Meanwhile, Best Coast released their second, (mostly) darker album, establishing Bethany Cosentino and Bobb Bruno as the faces of Pop Revival worldwide. La Sera performed two tours and released a second album that was met with praise in the Western US and a footnote everywhere else. LA newcomers Allah-Las found a similar challenge with regionalism, though they did have an unexpected run-in with current events.

So what will come of 2013?

As discussed before, Pop Revival is the rare (perhaps only) non-niche branch of rock music dominated by female singers, leading AV Clubber Jonathan Shapiro to write: “There’s a huge number of amazing bands with female lead singers right now. If only today’s male vocalists didn’t sound so bland and interchangeable.” Mr. Shapiro’s complaint may have been answered this past July:

I first saw Foxygen open for Magic Trick, who opened for La Sera. The band comprises Jonathan Rado and Sam France, with accompaniment by Rado’s girlfriend Jaclyn Cohen (I very nearly hit on her earlier that night). Rado is a consummate professional and France is a flamboyant force of reckoning onstage. But all I could think of as I watched them perform was “they’re going to do really well when they transition to Dream Pop.

This is probably it, you see. This is where Pop Revival peaks. It’s daughter genre Dream Pop is already coming into its own and winning the hearts of critics and listeners through bands like Tame Impala and Wild Nothing. And as pop revival begins its inevitable decline, there will be a band who will, as Arctic Monkeys did seven years ago, lead us into the next step in Rock’s evolution. Foxygen may be that band.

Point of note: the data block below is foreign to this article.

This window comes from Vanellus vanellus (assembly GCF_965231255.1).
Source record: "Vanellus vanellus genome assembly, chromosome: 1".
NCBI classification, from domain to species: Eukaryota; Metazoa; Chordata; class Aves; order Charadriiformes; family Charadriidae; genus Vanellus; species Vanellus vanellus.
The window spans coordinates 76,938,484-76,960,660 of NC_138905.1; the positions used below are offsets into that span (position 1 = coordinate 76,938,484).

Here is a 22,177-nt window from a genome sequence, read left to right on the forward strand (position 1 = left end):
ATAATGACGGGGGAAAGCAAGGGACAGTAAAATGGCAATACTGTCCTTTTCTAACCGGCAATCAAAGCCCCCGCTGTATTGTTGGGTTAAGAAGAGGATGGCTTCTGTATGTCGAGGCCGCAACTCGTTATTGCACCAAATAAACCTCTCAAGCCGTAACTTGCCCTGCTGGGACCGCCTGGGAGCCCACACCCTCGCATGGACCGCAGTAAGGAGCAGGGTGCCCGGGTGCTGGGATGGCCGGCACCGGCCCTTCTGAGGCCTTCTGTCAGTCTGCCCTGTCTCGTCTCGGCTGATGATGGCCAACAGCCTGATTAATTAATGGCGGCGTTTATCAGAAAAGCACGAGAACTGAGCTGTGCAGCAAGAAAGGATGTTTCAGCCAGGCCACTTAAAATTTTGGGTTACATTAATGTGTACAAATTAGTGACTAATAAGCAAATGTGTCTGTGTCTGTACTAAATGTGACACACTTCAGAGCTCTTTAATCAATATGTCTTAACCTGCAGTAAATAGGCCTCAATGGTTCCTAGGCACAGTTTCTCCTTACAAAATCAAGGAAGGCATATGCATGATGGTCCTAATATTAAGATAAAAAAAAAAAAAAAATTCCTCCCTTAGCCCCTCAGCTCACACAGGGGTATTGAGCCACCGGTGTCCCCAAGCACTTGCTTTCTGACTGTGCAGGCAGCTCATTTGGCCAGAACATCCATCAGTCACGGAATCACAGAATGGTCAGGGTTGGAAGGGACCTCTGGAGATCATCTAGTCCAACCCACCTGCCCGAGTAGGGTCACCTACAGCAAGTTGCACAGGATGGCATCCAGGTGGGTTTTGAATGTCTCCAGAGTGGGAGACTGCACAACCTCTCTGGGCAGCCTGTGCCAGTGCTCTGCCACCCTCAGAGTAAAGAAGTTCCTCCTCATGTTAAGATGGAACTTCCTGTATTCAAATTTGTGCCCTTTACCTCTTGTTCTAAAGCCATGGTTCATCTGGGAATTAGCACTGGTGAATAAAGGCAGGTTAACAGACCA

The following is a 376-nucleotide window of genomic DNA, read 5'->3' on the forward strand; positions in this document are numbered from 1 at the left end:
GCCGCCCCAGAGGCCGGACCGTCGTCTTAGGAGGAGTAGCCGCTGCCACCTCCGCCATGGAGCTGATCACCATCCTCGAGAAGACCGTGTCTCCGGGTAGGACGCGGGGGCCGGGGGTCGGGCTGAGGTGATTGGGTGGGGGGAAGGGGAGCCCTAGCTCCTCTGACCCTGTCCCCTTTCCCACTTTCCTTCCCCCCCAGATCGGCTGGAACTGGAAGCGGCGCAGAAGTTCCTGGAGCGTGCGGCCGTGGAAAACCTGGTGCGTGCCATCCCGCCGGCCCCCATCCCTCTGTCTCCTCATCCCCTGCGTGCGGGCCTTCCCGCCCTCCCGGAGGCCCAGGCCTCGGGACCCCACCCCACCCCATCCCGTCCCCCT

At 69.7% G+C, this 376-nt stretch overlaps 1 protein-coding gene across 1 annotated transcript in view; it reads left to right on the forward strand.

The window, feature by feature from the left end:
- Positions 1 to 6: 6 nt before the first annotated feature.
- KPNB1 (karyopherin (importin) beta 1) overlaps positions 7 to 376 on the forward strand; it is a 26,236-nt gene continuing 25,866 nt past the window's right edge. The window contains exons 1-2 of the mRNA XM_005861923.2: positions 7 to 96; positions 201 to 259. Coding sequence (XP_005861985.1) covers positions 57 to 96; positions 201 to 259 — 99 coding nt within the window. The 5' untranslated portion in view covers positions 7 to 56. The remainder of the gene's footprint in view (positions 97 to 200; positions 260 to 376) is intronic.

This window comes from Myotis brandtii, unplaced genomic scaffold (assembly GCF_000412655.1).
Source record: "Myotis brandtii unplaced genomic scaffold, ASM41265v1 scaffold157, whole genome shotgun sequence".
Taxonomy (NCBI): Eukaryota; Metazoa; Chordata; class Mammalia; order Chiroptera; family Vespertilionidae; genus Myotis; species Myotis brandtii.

~s~

“Don’t Look Back:” A Pop Revival Primer, Part III (2010)

Living in 2010 it was easy to see that things were changing. Florence and the Machine had a hit album; Mad Men was finally getting the mainstream attention it deserved. Straight storytelling was taking the place of stand-up comedy, wayfarers had replaced aviators as the sunglass of the masses, and neon was king again.

It was a victory for good taste, but at the same time America saw the debut of Ke$ha, Jersey Shore, and those weird shoes with the toes. To be a hipster meant living with the fear that every new and exciting cultural phenomenon would be quietly crushed. But they weren’t.

The term Pop Revival was coined by the Fling in May of 2010, who described their sound as sixties pop mixed with nineties technology. In faraway Australia, Dream Pop* was being born. And driven by Mad Men, the aesthetic style of the 1960s came back in a big way. Television had displaced radio as a cultural catalyst, and the success of Pop Revival owes as much to Don Draper as it does to Alex Turner, Jon Fratelli, Cassie Ramone, or Ezra Koenig.

Suddenly, everybody wanted a piece of the action.

*The term “dream pop” is thirty years old, but the original usage relates the the same naming problem that gave us the troublesome terms “post-punk,” “new wave,” and worst of all “indie.” If you are curious what the problem is, I can explain it all in the comments.

“The Kids Don’t Stand a Chance:” A Pop Revival Primer, Part II (2008-09)

Cassie Ramone (left), Frankie Rose, Katy Goodman. Courtesy of The A.V. Club.

2008 was a strange year for music. The New Wave revivalists were on their way out, and many bands began to experiment. Among them were Pop Revival pioneers Vampire Weekend and The Last Shadow Puppets, the latter being a side project by Arctic Monkeys’ Alex Turner. But those were just one of many incipient movments that were touted as the next big thing. By December music critics were declaring 2008 a disappointment, but this is the year when Pop Revival truly began.

Vampire Weekend and The Last Shadow Puppets would never have been connected in the public consciousness of that time, the former aping Paul Simon and a few others, the latter seen more as a goof loosely attached to the more “important” work of Arctic Monkeys. But both were critically acclaimed, and anticipated the flood of new bands that began that year.